From The Road: Thoughts about old papers, swamps, and the other Carolina.
Here are three things I've been thinking while I'm holed up here in northeast North Carolina.
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Good day to you from Roanoke Rapids, a city I’ve never been to before. I’ve ended up in a ton of towns across North Carolina, and I feel that it is noteworthy whenever I land in a place that I haven’t visited. I’m here in a hotel overlooking I-95 and the, um, Randy Parton Theater and since I’m coming off of a fairly long travel and work day, this is going to be a fairly short edition. But, here are a few things to know about northeast North Carolina:
The Meck Dec vs. the Halifax Resolves
If there’s one thing you should know about this place, it’s that it’s where the Halifax Resolves were signed. In short, it was the first written declaration that an American colony wanted to break away from Britain. If you drive into town, you’ll see plenty of signs marking the date of the signing: April 12, 1776.
However, Charlotte, a city more than 5,000 times larger than Halifax, and ostensibly with a larger marketing budget, would like to dispute that. You see, on May 20, 1775, the Mecklenburg Declaration of Independence was signed, almost 11 months before the Halifax Resolves. That document was given to Captain James Jack (There’s a statue of him in Charlotte, along with, surprise! A beer), who took it by horseback to the Continental Congress. Problem is: The earliest reference anyone can find to the Meck Dec is a newspaper article published in 1819. And, unlike the Halifax Resolves, no original copies of the document have been found. Even Thomas Jefferson thought the Meck Dec was a hoax.
In any event, the North Carolina flag isn’t taking sides here. It listed both signing dates and called it a day:
Not Great. Not Dismal. Not a Swamp. YET.
I have been to the Great Dismal Swamp, and I’ve got bad news for you. It’s not a swamp. At least, not anymore. In 1763, before George Washington became that George Washington, he visited the swamp, and decided that the soggy ground should be converted into farmland. That’s right: Washington became the first would-be president to announce that he would drain the swamp.
The idea was this: By building a series of canals, the water would drain away and make it easy to cut down trees and sell the logs. That happened later, on the backs of slaves. But it also meant that the swamp was a swamp in name only, although it was still thick with vegetation, and it gave runaway slaves a place to hide (Shameless plug: I did an episode of Away Message about this).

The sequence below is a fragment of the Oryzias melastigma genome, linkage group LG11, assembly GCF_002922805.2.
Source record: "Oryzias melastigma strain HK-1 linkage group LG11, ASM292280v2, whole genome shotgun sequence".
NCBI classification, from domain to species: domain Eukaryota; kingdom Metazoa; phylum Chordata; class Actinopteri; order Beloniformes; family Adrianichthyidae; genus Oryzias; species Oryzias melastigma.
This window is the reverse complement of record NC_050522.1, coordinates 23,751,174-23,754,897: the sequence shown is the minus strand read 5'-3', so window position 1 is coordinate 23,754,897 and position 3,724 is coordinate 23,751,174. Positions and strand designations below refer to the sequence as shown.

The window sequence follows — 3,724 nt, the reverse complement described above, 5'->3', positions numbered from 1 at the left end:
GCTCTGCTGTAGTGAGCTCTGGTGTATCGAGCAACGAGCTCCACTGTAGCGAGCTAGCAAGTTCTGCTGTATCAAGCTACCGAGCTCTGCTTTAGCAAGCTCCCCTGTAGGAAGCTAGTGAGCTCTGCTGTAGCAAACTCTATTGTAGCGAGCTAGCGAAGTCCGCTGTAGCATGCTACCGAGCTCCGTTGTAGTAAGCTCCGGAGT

If you, then, are a fan of swamps, then you should know that Ducks Unlimited is attempting to turn back the clock here. According to the Virginian-Pilot, they bought a big tract of land near Lake Drummond, just across the border in Virginia, with the hopes of converting 900 acres of it back into wetlands. It’s a noble idea, and will hopefully be a better idea than, say, building several castles on top of it.
South Carolina: From SAS’s Heart I Stab At Thee
North Carolina has twice as many people as that other state to our south, but we’re also much more urban than them. Case in point, the following cities are larger than Charleston, which is South Carolina’s largest city:
Of note, Greenville, North Carolina is bigger than Greenville, South Carolina (also, Gastonia has Greenville, SC beat, population-wise). Spartanburg, the traditional training camp home of the Carolina Panthers, is the size of Holly Springs, and smaller than Wake Forest, Hickory, Kannapolis, and Huntersville. The population of Gaffney, the home of that giant peach that looks like a butt, wouldn’t even crack the top 50 if it was in North Carolina.
All of which is to say that South Carolina is inferior to our much larger state, except when it comes to fantastically confusing directional town names:
I, Jeremy Markovich, am a journalist, writer, and producer based outside of Greensboro, North Carolina. I do not give actual investment advice. If you liked this, you might like Away Message, my podcast about North Carolina’s hard-to-find people, places, and things. Season 4 was all about the Mountains-to-Sea Trail.
Author avatar by Rich Barrett.
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